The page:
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10 Things To Know When Traveling In Brussels, Belgium

Mont Des Arts | JoaquinAranoa/Pixabay
Mont Des Arts | JoaquinAranoa/Pixabay
Planning on traveling to Brussels? Good choice! Among the litany of things to see and do in the capital, it is also important to be in the know – and we’ve got the tips. Whether it’s finding more opportunities to discover different areas of the city to exploring the national cuisine, you may learn something that some visitors may not have considered before.

A small city with many communes

Although Brussels is a small city, it is composed of 19 municipalities, meaning there are plenty of areas waiting to be discovered. Whether it be checking out the trendy cultural scene of St.Gilles or the area of Ixelles, visitors should be sure to take a look beyond just the Grand Place.

🔑 #ontheroofs #saintgilles #hoteldeville

A photo posted by sebastien nagy (@ssnnas) on

The weather isn’t always perfect

The weather in Brussels is ever changing and not always ideal. It can easily go from sunny and gorgeous to a 30 minute spell of rain, and then back to sunshine. In fact, you will find that the weather is one of the hottest topics of conversation in Belgium. Rest assured, there are many unique cultural experiences in Brussels to take advantage of on these rainy days. Situated right near Mont Des Arts, there is the Musical Instruments Museum, which hosts an extensive collection and offers headphones for visitors to listen to extracts of the unique sounds for each instrument. Located near each other in the Cinquantenaire Park of Brussels are two museums also worth checking out: The Royal Museum of the Armed Forces and Military History, and Autoworld. The former displays antique military uniforms, weapons, vehicles and military equipment from different time periods and countries. The latter, houses the treasures and history of the motor car.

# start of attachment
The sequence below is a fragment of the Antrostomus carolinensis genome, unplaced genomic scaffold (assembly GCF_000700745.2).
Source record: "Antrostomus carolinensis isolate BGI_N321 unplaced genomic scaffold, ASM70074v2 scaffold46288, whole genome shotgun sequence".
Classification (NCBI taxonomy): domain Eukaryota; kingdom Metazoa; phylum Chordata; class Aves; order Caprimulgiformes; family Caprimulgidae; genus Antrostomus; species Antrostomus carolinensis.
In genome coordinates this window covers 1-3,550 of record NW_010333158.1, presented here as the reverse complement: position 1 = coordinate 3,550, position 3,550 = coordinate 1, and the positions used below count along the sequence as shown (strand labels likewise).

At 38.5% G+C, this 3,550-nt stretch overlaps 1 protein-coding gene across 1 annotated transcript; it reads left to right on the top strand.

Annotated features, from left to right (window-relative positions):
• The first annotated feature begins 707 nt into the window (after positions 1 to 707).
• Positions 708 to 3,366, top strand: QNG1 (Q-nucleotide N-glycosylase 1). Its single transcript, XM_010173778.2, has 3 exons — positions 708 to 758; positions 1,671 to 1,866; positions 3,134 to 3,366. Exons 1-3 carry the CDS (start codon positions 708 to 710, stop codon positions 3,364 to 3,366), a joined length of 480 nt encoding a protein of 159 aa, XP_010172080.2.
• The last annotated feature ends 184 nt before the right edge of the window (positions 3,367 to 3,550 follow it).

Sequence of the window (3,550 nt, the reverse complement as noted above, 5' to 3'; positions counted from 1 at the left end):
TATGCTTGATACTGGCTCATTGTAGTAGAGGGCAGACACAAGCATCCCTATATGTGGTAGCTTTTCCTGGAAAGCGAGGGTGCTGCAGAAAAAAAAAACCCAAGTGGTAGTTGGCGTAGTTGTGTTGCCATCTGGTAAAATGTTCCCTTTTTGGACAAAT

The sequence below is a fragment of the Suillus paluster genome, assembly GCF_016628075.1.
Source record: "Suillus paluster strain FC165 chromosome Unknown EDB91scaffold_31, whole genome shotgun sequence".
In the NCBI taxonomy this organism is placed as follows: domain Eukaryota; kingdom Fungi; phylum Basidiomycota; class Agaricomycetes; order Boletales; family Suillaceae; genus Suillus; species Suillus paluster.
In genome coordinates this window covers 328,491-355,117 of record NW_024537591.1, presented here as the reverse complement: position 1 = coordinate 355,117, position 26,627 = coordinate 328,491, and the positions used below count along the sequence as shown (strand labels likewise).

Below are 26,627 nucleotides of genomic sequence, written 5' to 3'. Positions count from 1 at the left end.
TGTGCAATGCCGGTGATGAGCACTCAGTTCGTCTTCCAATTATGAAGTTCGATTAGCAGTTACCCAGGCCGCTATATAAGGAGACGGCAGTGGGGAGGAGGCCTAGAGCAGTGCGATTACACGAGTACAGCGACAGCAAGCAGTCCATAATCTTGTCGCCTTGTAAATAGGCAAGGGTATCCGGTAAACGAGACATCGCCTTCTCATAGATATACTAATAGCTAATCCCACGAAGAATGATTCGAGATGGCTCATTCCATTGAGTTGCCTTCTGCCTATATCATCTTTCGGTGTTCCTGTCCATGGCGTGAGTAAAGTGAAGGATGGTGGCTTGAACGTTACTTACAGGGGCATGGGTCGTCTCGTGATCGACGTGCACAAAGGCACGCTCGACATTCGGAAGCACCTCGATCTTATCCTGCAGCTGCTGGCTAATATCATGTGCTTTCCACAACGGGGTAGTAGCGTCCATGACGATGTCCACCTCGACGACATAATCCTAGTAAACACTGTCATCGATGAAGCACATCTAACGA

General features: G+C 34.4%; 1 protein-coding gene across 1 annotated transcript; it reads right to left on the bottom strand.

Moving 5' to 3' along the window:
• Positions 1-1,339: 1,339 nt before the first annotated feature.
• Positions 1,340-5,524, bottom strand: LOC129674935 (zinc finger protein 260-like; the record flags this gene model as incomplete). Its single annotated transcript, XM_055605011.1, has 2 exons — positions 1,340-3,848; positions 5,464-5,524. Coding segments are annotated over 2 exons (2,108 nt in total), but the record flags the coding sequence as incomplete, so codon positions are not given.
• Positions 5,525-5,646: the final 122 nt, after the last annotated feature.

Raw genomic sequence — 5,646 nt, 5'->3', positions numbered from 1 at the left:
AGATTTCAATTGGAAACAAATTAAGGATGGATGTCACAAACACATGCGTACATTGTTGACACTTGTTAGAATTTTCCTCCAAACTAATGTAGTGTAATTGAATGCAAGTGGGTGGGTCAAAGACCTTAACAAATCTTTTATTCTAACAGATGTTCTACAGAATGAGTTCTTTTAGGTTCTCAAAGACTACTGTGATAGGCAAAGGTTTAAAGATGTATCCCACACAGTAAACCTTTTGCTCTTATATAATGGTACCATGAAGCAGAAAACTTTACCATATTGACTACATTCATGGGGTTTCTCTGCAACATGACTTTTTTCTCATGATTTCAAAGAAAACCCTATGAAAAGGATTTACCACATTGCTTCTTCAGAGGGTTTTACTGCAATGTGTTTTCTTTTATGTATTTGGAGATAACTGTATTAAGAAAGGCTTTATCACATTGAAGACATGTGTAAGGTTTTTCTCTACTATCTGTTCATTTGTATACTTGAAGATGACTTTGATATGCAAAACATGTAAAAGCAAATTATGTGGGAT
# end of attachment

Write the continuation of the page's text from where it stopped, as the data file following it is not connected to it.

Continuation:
Enjoy Brussels’ green spaces

Brussels is known for its vast green spaces. There are numerous parks worth exploring, as well as the gorgeous Sonian Forest. The dense and expansive Sonian Forest lies at the south-eastern edge of Brussels, consisting of mainly European beeches and oaks and is the perfect place to catch an afternoon sunset. Some of the most famous parks in Brussels are the Bois de la Cambre, the Petit Salon Square, the Mont Des Arts garden and the Park du Cinquantenaire. When the weather is nice, these are some of the best places to spend your time taking in the scenic views, fresh air, and local scene.

Bois de la Cambre à Bruxelles ,vue sur le lac depuis l'ile Robinson Stephane Mignon/Flickr

Save up, the shopping in Brussels is exceptional

It’s worth knowing that there is a strong fashion culture in Brussels. The DNA of Belgian fashion is best described as explicit, surreal and avant-garde. So be prepared, because there are plenty of streets that are perfect for walking and perusing by all of the glorious shops – Avenue Louise being one of the most iconic and popular.

Take advantage of the local markets